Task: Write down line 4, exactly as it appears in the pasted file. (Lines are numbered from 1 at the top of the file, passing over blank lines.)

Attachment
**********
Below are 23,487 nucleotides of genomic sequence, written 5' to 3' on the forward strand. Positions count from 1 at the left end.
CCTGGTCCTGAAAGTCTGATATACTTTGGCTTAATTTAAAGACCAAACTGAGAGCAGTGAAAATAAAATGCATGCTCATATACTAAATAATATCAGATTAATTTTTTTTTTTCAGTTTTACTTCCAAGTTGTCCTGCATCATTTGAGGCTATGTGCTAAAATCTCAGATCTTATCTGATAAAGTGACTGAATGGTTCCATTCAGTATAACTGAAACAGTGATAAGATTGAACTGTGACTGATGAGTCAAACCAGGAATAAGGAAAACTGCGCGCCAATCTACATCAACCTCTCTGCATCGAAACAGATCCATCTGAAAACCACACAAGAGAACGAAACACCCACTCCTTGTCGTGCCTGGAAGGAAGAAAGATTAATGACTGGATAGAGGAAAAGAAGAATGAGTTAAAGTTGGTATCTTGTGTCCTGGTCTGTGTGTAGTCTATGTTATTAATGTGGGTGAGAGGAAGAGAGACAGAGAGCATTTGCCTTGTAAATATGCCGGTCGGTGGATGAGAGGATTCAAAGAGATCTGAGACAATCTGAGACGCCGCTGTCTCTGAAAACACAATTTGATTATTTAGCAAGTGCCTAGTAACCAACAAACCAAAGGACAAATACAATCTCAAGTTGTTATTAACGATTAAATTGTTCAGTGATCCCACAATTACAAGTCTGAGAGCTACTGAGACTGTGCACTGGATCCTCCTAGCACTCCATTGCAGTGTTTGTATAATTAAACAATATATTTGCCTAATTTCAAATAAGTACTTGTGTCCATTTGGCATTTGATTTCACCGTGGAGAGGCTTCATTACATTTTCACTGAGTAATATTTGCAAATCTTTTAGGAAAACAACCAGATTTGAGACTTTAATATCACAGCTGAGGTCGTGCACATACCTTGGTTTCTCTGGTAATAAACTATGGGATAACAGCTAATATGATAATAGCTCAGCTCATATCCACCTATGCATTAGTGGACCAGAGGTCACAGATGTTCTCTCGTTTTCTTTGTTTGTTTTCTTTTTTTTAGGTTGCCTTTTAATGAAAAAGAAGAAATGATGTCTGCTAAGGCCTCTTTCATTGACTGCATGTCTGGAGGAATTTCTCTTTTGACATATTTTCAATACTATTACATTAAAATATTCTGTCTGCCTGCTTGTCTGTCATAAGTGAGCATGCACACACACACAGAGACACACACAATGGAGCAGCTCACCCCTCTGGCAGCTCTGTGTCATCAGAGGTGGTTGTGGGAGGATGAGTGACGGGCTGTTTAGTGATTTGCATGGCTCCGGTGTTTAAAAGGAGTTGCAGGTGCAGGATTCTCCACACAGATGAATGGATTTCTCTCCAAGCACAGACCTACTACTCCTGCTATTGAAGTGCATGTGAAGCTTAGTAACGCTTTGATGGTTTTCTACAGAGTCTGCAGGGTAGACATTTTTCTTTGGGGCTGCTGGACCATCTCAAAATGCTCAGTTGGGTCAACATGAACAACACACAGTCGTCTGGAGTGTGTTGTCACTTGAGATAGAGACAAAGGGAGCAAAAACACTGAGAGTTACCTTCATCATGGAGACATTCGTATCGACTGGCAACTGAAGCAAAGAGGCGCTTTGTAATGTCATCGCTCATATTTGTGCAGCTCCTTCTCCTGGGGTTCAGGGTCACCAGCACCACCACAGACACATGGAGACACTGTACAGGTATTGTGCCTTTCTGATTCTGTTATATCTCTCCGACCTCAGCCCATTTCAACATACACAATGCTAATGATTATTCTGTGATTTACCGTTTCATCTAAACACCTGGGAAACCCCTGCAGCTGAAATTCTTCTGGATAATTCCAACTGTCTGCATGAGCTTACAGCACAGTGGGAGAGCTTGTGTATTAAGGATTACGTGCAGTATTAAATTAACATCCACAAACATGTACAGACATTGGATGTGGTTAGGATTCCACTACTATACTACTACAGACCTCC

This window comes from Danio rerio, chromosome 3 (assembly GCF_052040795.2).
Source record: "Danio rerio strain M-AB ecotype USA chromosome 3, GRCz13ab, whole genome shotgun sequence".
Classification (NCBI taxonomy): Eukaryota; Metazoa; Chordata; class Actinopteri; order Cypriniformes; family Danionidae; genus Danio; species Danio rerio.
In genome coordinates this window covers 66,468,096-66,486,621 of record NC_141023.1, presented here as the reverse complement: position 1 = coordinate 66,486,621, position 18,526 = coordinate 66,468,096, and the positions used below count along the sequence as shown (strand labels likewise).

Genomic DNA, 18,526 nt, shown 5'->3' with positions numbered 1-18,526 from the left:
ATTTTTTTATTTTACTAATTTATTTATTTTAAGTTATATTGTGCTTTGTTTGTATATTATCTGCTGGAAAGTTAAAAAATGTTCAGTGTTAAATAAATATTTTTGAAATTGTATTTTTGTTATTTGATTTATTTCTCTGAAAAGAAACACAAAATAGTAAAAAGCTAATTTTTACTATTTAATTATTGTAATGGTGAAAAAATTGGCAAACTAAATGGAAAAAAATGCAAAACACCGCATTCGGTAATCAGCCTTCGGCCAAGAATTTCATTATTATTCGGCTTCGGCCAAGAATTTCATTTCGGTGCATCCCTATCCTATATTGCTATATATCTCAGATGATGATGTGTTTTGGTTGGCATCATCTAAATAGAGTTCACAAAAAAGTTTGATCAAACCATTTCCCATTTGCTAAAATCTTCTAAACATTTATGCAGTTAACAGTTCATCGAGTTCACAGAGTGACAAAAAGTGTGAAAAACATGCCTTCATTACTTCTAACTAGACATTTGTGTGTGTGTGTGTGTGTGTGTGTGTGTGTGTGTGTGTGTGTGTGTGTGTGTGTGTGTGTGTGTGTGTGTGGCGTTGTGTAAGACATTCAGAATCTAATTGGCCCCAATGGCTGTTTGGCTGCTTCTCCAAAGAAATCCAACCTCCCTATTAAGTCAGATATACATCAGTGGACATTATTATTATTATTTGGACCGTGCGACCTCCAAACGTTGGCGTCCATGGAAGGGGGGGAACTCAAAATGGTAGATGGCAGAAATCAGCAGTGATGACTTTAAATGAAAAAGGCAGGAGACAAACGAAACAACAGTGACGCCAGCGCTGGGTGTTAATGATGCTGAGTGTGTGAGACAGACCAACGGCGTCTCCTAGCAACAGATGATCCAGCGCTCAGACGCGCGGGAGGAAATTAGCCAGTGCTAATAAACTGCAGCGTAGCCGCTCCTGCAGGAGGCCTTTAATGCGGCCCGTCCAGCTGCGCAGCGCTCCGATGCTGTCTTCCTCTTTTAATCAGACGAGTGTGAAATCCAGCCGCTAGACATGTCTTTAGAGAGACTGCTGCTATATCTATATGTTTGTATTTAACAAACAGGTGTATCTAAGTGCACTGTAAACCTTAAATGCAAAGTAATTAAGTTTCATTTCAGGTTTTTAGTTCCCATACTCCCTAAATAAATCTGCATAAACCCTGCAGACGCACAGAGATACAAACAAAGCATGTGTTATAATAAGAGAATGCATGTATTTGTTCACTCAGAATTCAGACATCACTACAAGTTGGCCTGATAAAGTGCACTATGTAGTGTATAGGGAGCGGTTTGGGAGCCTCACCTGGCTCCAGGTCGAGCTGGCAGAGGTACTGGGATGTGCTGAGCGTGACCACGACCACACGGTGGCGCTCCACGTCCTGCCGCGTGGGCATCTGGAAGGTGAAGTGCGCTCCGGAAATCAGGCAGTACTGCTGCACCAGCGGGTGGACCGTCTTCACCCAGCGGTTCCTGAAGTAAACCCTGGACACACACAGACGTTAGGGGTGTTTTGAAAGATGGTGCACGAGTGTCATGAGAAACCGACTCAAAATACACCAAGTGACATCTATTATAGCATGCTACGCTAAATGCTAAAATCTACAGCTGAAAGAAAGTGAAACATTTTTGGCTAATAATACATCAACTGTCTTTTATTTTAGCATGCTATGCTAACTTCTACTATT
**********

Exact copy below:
Source record: "Danio rerio strain M-AB ecotype USA chromosome 3, GRCz13ab, whole genome shotgun sequence".